3

Q: how can I map a function onto elements of nested lists?

For flat lists, we can use mapcar to apply a function to each element of the list:

(setq flat '("kittens" "puppies" "otters" "bunnies"))
(mapcar #'upcase flat)                  ; => ("KITTENS" "PUPPIES" "OTTERS" "BUNNIES")

But mapcar doesn't work on nested lists:

(setq nested '(("kittens" "puppies")
               ("otters" "bunnies")))
(mapcar #'upcase nested)                ; => ERROR

How can I map a function onto each element of a nested list, and get back a new list with the same structure as the old one?

  • 2
    One thing to note about recursive solutions using e.g. cl-labels or -tree-map is that Emacs doesn't handle recursion very efficiently and can easily blow the max-specpdl-size stack. So, they may be fine for personal use, but Elisp libraries should generally strive for iterative solutions with an explicit stack. – Basil Dec 19 '18 at 13:24
  • @Basil: interesting point. Do you know of an iterative solution to avoid recursion? – Dan Dec 19 '18 at 13:42
4

You want to apply the solution recursively. For example:

(cl-labels ((upcase-nested
             (x)
             (cond ((consp x) (mapcar #'upcase-nested x))
                   ((stringp x) (upcase x))
                   (t x))))
  (mapcar #'upcase-nested
          '(("kittens" ("spam") "puppies")
            ("otters" "bunnies" ("spam" ("spam" ("spam" ("spam" "and" "spam")))) "gnu"))))

=> (("KITTENS" ("SPAM") "PUPPIES")
    ("OTTERS" "BUNNIES" ("SPAM" ("SPAM" ("SPAM" ("SPAM" "AND" "SPAM")))) "GNU"))
  • Thank you! I benchmarked this solution and the -tree-map answer that @Tobias posted. It turns out this solution runs about twice as quickly as -tree-map. – Dan Dec 19 '18 at 13:40
3

The function -tree-map from the dash package does that:

(-tree-map #'upcase '(("kittens" "puppies")
              ("otters" "bunnies")))

(("KITTENS" "PUPPIES") ("OTTERS" "BUNNIES"))
  • Great! Thank you. The advantage of this option is that it's a simple function call. The (minor) disadvantage is that it requires the use of a non-built in package. The bigger disadvantage is that it turns out that it's about twice as slow as the answer @phils posted, which is why I accepted that one over this one. – Dan Dec 19 '18 at 13:40
1

Following up Basils comment on the problems with recursive solutions I give here an iterative solution.

It exploits a breadth first search and therefore needs a queue. My first attempt with a depths-first search caused me some trouble with creating the structure and setting the values of the return tree.

The queue impl comes with the answer but you can also use other libraries like elib for that purpose.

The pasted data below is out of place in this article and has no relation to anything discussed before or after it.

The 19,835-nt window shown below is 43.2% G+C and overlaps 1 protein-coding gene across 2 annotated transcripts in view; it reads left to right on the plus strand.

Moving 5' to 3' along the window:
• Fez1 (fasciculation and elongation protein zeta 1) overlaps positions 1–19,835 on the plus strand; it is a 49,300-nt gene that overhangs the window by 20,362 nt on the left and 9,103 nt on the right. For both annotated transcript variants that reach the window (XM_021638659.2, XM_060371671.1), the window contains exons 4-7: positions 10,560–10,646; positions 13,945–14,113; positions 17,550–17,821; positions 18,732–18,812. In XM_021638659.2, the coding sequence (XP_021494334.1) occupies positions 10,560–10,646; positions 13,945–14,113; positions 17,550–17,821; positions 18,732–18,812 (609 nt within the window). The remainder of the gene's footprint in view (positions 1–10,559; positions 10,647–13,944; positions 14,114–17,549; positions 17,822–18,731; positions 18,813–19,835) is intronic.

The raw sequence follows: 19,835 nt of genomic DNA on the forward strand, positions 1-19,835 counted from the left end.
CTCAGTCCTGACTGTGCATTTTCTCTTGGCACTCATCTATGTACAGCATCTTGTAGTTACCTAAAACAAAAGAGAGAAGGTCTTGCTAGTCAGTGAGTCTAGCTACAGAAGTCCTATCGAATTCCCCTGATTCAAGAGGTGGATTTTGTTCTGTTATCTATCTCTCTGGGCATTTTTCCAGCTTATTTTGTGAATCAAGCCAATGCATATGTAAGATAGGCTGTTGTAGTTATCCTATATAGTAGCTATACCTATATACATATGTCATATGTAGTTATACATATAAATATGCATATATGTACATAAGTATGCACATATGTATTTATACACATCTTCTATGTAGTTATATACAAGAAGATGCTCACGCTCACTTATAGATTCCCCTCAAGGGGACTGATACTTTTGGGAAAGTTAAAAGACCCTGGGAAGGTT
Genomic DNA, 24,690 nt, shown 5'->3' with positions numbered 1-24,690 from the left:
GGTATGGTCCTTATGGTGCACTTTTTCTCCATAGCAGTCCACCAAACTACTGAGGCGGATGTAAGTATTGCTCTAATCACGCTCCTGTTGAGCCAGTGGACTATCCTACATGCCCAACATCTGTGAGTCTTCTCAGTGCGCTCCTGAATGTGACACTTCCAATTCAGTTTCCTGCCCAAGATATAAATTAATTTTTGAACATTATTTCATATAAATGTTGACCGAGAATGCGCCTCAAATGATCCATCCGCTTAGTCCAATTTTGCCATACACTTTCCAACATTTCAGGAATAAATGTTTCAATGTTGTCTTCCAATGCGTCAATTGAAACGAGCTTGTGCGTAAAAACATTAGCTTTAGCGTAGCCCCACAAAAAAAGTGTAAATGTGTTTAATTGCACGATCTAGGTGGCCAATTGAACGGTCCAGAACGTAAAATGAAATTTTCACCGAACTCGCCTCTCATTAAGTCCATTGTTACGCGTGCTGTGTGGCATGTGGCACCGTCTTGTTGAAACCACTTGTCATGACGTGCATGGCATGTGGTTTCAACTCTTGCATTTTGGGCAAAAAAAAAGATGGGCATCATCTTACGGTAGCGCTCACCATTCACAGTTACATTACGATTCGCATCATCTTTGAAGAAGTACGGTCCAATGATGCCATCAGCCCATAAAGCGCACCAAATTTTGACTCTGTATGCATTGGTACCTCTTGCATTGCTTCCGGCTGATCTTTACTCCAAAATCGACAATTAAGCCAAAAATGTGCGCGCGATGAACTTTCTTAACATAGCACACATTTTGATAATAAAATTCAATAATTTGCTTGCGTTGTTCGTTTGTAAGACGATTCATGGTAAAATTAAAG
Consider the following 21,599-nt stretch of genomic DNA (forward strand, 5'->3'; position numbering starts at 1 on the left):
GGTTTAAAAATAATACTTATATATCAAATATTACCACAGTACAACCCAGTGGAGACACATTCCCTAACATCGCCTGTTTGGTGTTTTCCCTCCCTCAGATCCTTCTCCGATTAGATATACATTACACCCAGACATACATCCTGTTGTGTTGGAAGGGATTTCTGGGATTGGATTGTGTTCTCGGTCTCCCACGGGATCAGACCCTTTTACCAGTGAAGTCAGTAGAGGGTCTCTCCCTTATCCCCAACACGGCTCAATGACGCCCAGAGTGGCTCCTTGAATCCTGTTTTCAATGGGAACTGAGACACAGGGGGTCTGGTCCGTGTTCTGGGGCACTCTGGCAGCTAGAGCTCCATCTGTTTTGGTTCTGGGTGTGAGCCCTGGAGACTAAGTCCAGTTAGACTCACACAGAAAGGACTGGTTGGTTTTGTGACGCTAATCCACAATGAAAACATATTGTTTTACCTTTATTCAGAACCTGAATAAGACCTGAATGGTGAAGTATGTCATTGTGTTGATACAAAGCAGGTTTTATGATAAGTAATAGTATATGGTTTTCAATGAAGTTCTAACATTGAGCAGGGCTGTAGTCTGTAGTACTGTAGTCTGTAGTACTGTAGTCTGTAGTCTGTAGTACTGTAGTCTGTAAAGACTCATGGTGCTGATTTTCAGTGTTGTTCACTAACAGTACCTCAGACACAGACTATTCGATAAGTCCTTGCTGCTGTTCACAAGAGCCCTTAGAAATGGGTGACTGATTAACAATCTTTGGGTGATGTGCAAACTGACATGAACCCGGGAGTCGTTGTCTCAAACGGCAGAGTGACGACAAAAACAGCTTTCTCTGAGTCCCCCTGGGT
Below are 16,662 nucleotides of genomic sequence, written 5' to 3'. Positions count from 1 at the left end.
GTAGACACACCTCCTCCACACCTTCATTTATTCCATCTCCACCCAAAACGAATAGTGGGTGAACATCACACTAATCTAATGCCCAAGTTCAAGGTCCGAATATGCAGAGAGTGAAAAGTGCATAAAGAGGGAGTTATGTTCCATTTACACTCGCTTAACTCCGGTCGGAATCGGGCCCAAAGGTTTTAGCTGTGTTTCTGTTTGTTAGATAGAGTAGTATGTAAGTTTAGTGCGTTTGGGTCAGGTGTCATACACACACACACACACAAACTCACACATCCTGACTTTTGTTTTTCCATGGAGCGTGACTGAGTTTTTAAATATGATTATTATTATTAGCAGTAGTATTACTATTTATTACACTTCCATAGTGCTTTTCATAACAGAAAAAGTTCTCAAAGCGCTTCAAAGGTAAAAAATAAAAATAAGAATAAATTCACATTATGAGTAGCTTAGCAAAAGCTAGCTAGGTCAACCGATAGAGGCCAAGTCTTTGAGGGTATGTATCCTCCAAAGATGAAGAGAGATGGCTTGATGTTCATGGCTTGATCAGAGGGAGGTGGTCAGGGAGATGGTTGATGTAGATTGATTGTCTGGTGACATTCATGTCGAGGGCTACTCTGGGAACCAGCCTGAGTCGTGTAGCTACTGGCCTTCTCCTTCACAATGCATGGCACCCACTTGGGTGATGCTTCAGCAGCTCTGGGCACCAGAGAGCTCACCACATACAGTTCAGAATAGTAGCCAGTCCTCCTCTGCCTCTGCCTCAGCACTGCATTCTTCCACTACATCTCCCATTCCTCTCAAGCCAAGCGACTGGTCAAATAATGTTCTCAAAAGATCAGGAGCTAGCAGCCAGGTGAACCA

The tree argument of map-tree-iter must be a list. Atoms and dotted lists are not allowed.

Note that I did not care about execution speed for this proof of concept implementation.

(defun make-queue (&rest elements)
  "Return queue structure.
A queue is a cons.
Its `cdr' is the actual data list and its `car' contains the last link
of the data list for fast tail update.
If (cdr QUEUE) is nil so is (car QUEUE)."
  (cons (last elements) elements))

(defun queue-push-back (queue &rest new-elements)
  "Append NEW-ELEMENT to QUEUE."
  (if (car queue)
      (setcar queue
          (last (setcdr (car queue) new-elements)))
    (setcar queue (last (setcdr queue new-elements)))))

(defmacro queue-front (queue)
  "Return first element of QUEUE.
The returned value is a place setable with setf."
  `(cadr ,queue))

(defmacro queue-pop-front (queue)
  "Pop the first element of QUEUE.
The return value is nil if there is no first element."
  `(prog1
       (pop (cdr ,queue))
     (unless (cdr ,queue)
       (setcar ,queue nil))))

(define-inline queue-not-empty-p (queue)
  "Return non-nil if QUEUE is not empty."
  (inline-letevals
      (queue)
    (inline-quote (car ,queue))))

(define-inline queue-to-list (queue)
  "Convert QUEUE to a list.
Note that QUEUE and the returned list
share content and structure.
If you want to modify the structure of the returned list
you should consider (copy-list (queue-to-list QUEUE))."
  (inline-letevals (queue)
    (inline-quote (cdr ,queue))))

(defun queue-empty-p (queue)
  "Return non-nil if QUEUE is empty."
  (null (queue-not-empty-p queue)))

(defun map-tree-iter (fun tree)
  "Map FUN over TREE."
  (let* ((queue (make-queue tree))
     (ret (list nil))
     (queue-ret (make-queue ret)))
    (while (queue-not-empty-p queue)
      (let ((front (queue-pop-front queue))
        (front-ret (queue-pop-front queue-ret)))
    (while front
      (cond
       ((consp (car front))
        (queue-push-back queue (car front))
        (let ((list-ret (list nil)))
          (queue-push-back queue-ret list-ret)
          (setcar front-ret list-ret)))
       ((car front)
        (setcar front-ret (funcall fun (car front))))
       )
      (setq front (cdr front))
      (when front
        (setcdr front-ret (list nil))
        (setq front-ret (cdr front-ret))))))
    ret))
  • "Note that I did not care about execution speed" and yet you are using define-inline and defmacro. :) – Basil Dec 23 '18 at 14:03
0

Since you have a list of lists, you have to mapcar over mapcar:

(defun mapmap (f lol)
  (mapcar (lambda (l) (mapcar f l)) lol))

(mapmap #'upcase nested)
;; => (("KITTENS" "PUPPIES") ("OTTERS" "BUNNIES"))
  • 2
    That only works for the rigid structure of a list of lists. The expression nested list actually stands for a tree structure. Your approach does not work for a more complicated tree. – Tobias Dec 19 '18 at 21:02

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